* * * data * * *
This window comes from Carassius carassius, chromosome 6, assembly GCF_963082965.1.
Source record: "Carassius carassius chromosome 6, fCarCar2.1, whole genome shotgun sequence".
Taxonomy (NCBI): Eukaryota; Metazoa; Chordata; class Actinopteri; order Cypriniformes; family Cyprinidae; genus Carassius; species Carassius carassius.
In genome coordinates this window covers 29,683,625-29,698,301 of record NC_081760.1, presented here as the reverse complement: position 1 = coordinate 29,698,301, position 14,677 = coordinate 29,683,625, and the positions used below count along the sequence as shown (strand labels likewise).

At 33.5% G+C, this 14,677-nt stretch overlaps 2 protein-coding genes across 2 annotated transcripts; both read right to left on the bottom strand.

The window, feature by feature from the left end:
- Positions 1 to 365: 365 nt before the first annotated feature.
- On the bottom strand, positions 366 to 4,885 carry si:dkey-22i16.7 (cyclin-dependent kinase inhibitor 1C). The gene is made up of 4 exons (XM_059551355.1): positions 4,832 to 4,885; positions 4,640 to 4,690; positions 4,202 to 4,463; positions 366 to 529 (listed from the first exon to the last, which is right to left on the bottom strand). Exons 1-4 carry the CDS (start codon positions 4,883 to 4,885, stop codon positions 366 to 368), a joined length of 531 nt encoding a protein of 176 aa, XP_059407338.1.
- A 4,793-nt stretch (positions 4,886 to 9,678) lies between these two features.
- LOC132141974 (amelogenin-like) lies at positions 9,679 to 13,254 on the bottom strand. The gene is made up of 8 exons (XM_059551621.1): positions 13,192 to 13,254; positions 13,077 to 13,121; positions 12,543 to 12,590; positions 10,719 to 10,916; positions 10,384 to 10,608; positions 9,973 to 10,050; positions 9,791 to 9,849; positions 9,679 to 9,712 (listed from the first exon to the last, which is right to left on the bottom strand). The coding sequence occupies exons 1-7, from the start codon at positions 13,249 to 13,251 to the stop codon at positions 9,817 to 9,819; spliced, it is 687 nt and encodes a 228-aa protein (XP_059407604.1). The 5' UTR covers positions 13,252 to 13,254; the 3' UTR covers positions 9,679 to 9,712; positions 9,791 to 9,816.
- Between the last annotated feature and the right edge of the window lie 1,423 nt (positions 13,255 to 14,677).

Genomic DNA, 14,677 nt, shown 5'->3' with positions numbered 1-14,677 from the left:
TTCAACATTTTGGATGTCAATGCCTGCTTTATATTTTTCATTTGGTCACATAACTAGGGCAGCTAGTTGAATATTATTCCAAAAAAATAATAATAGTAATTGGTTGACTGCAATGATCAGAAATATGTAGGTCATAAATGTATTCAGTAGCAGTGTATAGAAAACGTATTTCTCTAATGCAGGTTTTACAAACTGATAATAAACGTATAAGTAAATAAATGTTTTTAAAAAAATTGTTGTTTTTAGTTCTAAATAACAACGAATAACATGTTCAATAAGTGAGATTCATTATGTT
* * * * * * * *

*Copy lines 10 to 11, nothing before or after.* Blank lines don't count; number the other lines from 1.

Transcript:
- LOC132141974 (amelogenin-like) lies at positions 9,679 to 13,254 on the bottom strand. The gene is made up of 8 exons (XM_059551621.1): positions 13,192 to 13,254; positions 13,077 to 13,121; positions 12,543 to 12,590; positions 10,719 to 10,916; positions 10,384 to 10,608; positions 9,973 to 10,050; positions 9,791 to 9,849; positions 9,679 to 9,712 (listed from the first exon to the last, which is right to left on the bottom strand). The coding sequence occupies exons 1-7, from the start codon at positions 13,249 to 13,251 to the stop codon at positions 9,817 to 9,819; spliced, it is 687 nt and encodes a 228-aa protein (XP_059407604.1). The 5' UTR covers positions 13,252 to 13,254; the 3' UTR covers positions 9,679 to 9,712; positions 9,791 to 9,816.
- Between the last annotated feature and the right edge of the window lie 1,423 nt (positions 13,255 to 14,677).